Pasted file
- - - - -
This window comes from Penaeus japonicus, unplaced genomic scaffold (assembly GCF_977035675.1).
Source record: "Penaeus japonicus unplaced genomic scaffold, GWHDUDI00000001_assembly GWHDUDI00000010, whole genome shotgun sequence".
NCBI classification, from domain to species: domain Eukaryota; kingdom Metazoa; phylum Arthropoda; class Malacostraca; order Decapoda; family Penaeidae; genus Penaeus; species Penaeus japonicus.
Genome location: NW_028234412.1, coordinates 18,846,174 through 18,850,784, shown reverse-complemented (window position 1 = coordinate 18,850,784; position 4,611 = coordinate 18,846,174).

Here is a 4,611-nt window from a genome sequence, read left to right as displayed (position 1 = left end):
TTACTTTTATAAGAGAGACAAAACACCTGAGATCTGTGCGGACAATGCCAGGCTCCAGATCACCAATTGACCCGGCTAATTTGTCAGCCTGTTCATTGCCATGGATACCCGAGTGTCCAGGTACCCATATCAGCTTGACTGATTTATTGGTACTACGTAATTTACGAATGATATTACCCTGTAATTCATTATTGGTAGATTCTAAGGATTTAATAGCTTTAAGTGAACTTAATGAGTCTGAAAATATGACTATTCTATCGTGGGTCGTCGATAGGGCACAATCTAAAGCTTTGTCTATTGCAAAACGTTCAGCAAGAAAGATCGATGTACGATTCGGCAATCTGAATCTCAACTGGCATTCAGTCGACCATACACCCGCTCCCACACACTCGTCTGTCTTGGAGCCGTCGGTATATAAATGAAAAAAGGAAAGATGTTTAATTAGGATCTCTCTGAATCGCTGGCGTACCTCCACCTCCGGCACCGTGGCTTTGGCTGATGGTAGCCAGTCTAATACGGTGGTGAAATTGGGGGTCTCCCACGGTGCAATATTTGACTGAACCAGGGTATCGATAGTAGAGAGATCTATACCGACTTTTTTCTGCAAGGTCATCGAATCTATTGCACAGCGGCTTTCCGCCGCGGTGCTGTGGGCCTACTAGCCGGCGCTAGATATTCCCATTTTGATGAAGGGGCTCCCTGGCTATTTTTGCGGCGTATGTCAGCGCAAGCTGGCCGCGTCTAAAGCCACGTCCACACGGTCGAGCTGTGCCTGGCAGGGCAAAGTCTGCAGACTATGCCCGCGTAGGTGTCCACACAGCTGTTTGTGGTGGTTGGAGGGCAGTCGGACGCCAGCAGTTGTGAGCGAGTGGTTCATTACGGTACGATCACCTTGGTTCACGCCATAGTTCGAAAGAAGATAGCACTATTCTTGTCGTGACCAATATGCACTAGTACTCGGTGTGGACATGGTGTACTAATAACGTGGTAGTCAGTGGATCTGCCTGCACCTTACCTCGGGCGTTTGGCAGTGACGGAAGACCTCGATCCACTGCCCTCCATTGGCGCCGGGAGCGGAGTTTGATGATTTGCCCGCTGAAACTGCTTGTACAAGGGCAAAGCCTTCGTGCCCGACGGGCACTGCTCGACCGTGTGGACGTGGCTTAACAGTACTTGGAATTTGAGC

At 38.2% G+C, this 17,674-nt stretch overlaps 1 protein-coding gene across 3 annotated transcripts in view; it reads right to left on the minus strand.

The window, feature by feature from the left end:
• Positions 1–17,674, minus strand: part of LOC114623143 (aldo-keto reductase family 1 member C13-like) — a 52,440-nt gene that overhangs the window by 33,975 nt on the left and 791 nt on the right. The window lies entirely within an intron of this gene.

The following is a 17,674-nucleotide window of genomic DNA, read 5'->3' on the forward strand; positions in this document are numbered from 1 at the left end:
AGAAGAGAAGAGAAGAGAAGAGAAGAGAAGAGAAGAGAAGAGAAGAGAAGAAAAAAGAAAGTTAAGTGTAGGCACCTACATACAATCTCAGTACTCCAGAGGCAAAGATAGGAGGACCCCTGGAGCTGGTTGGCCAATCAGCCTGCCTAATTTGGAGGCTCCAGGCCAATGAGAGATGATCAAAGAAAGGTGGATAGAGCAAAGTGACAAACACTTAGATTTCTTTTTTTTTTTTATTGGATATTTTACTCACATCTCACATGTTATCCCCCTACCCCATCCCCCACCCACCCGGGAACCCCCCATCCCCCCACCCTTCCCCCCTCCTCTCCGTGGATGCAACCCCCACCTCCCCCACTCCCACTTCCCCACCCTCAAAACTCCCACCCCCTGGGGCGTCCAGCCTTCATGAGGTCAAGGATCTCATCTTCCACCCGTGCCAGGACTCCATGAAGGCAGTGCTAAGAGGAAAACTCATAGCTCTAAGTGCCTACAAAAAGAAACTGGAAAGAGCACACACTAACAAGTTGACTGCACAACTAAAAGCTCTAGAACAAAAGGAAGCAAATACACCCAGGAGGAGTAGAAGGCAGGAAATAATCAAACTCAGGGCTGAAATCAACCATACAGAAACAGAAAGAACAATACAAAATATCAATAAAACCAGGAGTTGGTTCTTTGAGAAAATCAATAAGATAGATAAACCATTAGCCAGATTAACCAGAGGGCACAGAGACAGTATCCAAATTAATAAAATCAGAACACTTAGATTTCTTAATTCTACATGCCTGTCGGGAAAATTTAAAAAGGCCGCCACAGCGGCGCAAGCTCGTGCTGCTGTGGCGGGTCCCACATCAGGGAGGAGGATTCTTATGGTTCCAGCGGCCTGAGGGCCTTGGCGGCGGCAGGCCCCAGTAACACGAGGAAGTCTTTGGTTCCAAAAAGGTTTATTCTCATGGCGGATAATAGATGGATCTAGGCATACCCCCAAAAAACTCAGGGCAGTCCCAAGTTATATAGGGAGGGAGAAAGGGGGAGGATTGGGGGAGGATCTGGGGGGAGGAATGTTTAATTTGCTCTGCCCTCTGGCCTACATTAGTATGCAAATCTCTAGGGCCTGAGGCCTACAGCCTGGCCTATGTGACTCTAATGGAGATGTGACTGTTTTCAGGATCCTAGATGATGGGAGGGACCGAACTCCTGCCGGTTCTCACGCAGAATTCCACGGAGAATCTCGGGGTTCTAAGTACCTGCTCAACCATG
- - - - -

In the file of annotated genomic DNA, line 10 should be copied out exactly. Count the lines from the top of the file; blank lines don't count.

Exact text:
The following is a 17,674-nucleotide window of genomic DNA, read 5'->3' on the forward strand; positions in this document are numbered from 1 at the left end: